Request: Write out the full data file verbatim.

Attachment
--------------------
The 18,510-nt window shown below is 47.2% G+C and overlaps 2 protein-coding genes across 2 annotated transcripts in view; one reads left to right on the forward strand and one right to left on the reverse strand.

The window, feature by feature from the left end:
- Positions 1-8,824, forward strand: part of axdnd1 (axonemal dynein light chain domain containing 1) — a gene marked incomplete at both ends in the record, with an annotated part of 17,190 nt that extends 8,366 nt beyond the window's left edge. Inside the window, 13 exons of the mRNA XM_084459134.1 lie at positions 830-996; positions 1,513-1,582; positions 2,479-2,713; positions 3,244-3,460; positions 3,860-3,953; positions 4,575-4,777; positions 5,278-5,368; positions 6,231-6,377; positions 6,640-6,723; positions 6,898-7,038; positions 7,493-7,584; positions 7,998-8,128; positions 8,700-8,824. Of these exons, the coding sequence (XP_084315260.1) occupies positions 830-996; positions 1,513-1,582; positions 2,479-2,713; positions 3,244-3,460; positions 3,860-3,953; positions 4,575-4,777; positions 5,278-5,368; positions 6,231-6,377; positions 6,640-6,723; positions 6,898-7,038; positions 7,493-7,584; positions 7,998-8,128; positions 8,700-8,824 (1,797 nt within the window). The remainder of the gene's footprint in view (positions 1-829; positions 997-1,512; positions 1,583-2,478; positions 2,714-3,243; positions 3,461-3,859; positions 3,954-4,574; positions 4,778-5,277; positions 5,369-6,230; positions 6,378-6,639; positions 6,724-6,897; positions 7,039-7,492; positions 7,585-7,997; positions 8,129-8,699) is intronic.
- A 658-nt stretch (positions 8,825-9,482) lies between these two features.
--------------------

The 18,510-nt window shown below is 47.2% G+C and overlaps 2 protein-coding genes across 2 annotated transcripts in view; one reads left to right on the forward strand and one right to left on the reverse strand.

The window, feature by feature from the left end:
- Positions 1-8,824, forward strand: part of axdnd1 (axonemal dynein light chain domain containing 1) — a gene marked incomplete at both ends in the record, with an annotated part of 17,190 nt that extends 8,366 nt beyond the window's left edge. Inside the window, 13 exons of the mRNA XM_084459134.1 lie at positions 830-996; positions 1,513-1,582; positions 2,479-2,713; positions 3,244-3,460; positions 3,860-3,953; positions 4,575-4,777; positions 5,278-5,368; positions 6,231-6,377; positions 6,640-6,723; positions 6,898-7,038; positions 7,493-7,584; positions 7,998-8,128; positions 8,700-8,824. Of these exons, the coding sequence (XP_084315260.1) occupies positions 830-996; positions 1,513-1,582; positions 2,479-2,713; positions 3,244-3,460; positions 3,860-3,953; positions 4,575-4,777; positions 5,278-5,368; positions 6,231-6,377; positions 6,640-6,723; positions 6,898-7,038; positions 7,493-7,584; positions 7,998-8,128; positions 8,700-8,824 (1,797 nt within the window). The remainder of the gene's footprint in view (positions 1-829; positions 997-1,512; positions 1,583-2,478; positions 2,714-3,243; positions 3,461-3,859; positions 3,954-4,574; positions 4,778-5,277; positions 5,369-6,230; positions 6,378-6,639; positions 6,724-6,897; positions 7,039-7,492; positions 7,585-7,997; positions 8,129-8,699) is intronic.
- A 658-nt stretch (positions 8,825-9,482) lies between these two features.